Android malware detection using network-based approaches



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This thesis is focused on the use of networks to identify potentially malicious Android applications. There are many techniques that determine if an application is malicious, and they are ever-changing. Techniques to identify malicious applications must be robust as the schemes of creating malicious applications are changing as well. We propose the use of a network-based approach that is potentially effective at separating malicious from benign apps, given a small and noisy training set. The applications in our data set come from the Google Play Store and have been scanned for malicious behavior using Virus Total to produce a ground truth dataset. The apps in the resulting dataset have been represented as binary feature vectors (where the features represent permissions, intent actions, discriminative APIs, obfuscation signatures, and native code signatures). We use the feature vectors corresponding to apps to build a weighted network that captures the \closeness" between applications. We propagate labels, benign or malicious, from the labeled applications that form the training set to unlabeled applications (which we aim to label), and evaluate the effectiveness of the proposed approach in terms of precision, recall and F1-measure. We outline the algorithms for propagating labels that were used in our research and discuss the fine tuning of hyper-parameters. We compare our results to known supervised learning algorithms, such as k-nearest-neighbors and Naive Bayes, that can be used to learn classifiers from the training labeled data and subsequently use the classifiers to label the unlabeled test data. We discuss potential improvements on our methods and ways to further this research.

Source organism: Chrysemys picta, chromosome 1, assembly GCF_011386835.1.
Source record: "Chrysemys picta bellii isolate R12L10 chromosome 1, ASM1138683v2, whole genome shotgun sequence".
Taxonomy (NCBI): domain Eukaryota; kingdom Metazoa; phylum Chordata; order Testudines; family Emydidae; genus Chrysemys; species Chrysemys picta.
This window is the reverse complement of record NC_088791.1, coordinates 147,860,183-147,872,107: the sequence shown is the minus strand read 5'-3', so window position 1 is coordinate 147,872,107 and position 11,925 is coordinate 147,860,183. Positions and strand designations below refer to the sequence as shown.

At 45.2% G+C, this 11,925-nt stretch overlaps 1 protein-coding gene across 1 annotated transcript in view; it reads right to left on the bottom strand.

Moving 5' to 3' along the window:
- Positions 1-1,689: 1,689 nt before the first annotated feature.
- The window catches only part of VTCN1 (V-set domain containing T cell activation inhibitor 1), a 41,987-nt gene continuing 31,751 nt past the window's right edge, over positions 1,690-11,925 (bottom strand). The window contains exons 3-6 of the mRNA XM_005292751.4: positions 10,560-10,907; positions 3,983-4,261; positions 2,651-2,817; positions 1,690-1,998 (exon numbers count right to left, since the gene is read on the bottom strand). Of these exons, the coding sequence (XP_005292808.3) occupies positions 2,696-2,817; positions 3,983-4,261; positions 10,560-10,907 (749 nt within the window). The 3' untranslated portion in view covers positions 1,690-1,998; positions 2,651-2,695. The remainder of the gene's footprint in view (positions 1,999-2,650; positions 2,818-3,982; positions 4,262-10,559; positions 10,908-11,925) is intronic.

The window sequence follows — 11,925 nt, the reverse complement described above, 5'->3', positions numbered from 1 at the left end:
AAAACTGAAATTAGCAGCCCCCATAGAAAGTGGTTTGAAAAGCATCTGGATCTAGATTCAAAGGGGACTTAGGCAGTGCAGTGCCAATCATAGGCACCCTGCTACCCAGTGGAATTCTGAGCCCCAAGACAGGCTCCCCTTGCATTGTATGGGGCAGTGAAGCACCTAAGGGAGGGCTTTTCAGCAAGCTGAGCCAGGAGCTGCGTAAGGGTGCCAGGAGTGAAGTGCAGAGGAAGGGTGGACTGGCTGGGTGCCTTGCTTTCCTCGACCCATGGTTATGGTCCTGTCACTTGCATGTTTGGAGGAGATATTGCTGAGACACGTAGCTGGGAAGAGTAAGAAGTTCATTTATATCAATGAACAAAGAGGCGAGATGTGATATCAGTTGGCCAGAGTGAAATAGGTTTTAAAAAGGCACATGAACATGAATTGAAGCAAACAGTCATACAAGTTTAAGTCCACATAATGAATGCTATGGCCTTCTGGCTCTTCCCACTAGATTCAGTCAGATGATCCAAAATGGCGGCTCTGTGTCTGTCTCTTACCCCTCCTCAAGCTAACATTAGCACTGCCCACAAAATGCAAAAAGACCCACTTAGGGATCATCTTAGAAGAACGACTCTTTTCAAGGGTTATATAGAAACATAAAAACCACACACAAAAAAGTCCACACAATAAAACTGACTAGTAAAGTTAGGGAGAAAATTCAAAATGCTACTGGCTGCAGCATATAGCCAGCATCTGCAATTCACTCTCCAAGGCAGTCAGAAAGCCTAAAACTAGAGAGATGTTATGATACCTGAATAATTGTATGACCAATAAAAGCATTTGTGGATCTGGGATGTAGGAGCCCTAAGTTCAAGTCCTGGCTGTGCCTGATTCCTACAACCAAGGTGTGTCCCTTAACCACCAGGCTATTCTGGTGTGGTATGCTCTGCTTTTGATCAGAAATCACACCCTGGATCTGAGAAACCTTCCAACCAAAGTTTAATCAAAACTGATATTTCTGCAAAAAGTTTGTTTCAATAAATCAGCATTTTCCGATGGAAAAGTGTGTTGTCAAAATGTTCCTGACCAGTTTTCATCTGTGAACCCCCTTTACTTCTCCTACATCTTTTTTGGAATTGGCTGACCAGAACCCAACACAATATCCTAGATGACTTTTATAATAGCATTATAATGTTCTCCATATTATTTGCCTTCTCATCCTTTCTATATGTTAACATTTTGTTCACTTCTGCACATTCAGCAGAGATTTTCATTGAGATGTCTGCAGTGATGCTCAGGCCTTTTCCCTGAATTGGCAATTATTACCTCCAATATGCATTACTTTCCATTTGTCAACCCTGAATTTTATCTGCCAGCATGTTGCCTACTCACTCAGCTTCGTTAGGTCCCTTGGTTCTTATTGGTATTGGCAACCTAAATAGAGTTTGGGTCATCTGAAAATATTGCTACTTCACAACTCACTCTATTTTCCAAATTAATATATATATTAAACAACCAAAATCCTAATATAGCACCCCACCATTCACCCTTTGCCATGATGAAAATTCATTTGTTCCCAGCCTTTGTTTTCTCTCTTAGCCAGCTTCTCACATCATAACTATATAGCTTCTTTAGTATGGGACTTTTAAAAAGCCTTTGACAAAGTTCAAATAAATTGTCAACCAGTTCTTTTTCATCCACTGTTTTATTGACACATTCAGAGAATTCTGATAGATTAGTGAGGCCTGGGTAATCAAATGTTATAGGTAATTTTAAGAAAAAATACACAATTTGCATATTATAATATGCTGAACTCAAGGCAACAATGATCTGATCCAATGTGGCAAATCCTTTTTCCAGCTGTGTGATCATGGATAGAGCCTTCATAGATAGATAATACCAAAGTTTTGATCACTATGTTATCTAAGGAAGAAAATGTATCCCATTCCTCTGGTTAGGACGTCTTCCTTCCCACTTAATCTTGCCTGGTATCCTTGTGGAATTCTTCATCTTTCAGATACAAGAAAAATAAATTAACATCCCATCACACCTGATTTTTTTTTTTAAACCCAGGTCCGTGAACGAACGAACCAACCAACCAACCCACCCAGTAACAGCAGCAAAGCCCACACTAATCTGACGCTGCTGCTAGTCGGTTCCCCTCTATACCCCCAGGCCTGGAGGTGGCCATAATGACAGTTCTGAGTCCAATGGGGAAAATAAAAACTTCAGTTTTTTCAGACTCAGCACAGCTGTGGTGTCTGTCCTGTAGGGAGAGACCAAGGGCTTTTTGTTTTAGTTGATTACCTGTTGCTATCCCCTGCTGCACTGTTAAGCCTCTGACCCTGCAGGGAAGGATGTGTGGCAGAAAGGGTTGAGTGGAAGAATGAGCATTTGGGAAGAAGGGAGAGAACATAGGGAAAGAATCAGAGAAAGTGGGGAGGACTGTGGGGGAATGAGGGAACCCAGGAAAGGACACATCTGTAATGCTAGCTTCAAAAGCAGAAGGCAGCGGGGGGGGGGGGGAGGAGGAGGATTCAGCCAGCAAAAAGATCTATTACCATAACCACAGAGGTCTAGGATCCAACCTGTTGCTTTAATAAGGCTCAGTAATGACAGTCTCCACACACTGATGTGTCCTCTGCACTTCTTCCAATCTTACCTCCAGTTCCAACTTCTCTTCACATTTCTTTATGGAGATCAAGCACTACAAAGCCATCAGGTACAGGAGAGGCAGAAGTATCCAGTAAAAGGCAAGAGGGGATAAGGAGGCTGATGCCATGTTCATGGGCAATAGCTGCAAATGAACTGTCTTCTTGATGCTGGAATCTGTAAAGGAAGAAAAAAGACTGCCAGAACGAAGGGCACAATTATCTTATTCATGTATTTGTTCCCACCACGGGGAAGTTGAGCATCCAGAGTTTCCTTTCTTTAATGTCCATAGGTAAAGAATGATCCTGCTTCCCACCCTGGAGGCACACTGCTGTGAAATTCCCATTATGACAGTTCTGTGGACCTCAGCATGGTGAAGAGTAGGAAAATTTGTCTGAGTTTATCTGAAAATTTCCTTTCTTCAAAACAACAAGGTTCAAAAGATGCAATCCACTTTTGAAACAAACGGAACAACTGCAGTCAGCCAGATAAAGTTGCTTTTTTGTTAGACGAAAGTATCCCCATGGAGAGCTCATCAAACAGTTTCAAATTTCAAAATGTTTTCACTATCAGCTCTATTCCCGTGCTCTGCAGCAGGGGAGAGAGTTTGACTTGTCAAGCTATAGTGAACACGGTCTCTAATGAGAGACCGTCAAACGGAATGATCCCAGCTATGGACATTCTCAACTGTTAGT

Malware detection, Networks, Label propagation, Label spreading

Graduation Month



Master of Science


Department of Mathematics

Major Professor

Nathan Albin